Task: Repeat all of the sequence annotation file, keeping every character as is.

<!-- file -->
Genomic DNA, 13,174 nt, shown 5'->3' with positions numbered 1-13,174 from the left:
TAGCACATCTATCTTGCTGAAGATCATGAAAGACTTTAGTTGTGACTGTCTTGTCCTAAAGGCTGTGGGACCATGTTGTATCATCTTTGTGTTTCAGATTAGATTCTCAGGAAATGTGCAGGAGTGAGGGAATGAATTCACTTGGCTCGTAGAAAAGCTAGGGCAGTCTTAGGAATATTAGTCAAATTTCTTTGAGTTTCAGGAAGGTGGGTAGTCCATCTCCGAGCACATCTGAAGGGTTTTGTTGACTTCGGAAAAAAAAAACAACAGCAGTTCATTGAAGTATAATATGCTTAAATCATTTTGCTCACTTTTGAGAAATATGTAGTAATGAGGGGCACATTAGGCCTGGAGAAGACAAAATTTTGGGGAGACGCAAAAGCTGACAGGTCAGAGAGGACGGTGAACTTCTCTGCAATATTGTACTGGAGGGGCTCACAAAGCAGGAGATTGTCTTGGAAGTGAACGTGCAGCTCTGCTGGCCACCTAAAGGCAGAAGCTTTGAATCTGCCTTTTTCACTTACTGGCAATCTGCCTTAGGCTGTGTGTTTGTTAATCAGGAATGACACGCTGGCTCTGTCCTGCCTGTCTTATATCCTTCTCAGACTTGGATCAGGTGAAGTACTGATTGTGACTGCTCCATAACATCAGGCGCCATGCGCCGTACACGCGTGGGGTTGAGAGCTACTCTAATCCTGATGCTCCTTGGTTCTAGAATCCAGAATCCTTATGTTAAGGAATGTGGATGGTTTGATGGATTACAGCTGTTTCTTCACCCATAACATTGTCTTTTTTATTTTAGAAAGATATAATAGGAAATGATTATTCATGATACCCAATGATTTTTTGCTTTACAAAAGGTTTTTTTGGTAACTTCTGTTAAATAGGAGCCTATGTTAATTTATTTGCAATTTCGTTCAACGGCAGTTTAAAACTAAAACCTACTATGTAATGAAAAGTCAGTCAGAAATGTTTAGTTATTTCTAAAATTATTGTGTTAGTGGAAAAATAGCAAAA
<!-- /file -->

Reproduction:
Genomic DNA, 13,174 nt, shown 5'->3' with positions numbered 1-13,174 from the left:
TAGCACATCTATCTTGCTGAAGATCATGAAAGACTTTAGTTGTGACTGTCTTGTCCTAAAGGCTGTGGGACCATGTTGTATCATCTTTGTGTTTCAGATTAGATTCTCAGGAAATGTGCAGGAGTGAGGGAATGAATTCACTTGGCTCGTAGAAAAGCTAGGGCAGTCTTAGGAATATTAGTCAAATTTCTTTGAGTTTCAGGAAGGTGGGTAGTCCATCTCCGAGCACATCTGAAGGGTTTTGTTGACTTCGGAAAAAAAAAACAACAGCAGTTCATTGAAGTATAATATGCTTAAATCATTTTGCTCACTTTTGAGAAATATGTAGTAATGAGGGGCACATTAGGCCTGGAGAAGACAAAATTTTGGGGAGACGCAAAAGCTGACAGGTCAGAGAGGACGGTGAACTTCTCTGCAATATTGTACTGGAGGGGCTCACAAAGCAGGAGATTGTCTTGGAAGTGAACGTGCAGCTCTGCTGGCCACCTAAAGGCAGAAGCTTTGAATCTGCCTTTTTCACTTACTGGCAATCTGCCTTAGGCTGTGTGTTTGTTAATCAGGAATGACACGCTGGCTCTGTCCTGCCTGTCTTATATCCTTCTCAGACTTGGATCAGGTGAAGTACTGATTGTGACTGCTCCATAACATCAGGCGCCATGCGCCGTACACGCGTGGGGTTGAGAGCTACTCTAATCCTGATGCTCCTTGGTTCTAGAATCCAGAATCCTTATGTTAAGGAATGTGGATGGTTTGATGGATTACAGCTGTTTCTTCACCCATAACATTGTCTTTTTTATTTTAGAAAGATATAATAGGAAATGATTATTCATGATACCCAATGATTTTTTGCTTTACAAAAGGTTTTTTTGGTAACTTCTGTTAAATAGGAGCCTATGTTAATTTATTTGCAATTTCGTTCAACGGCAGTTTAAAACTAAAACCTACTATGTAATGAAAAGTCAGTCAGAAATGTTTAGTTATTTCTAAAATTATTGTGTTAGTGGAAAAATAGCAAAA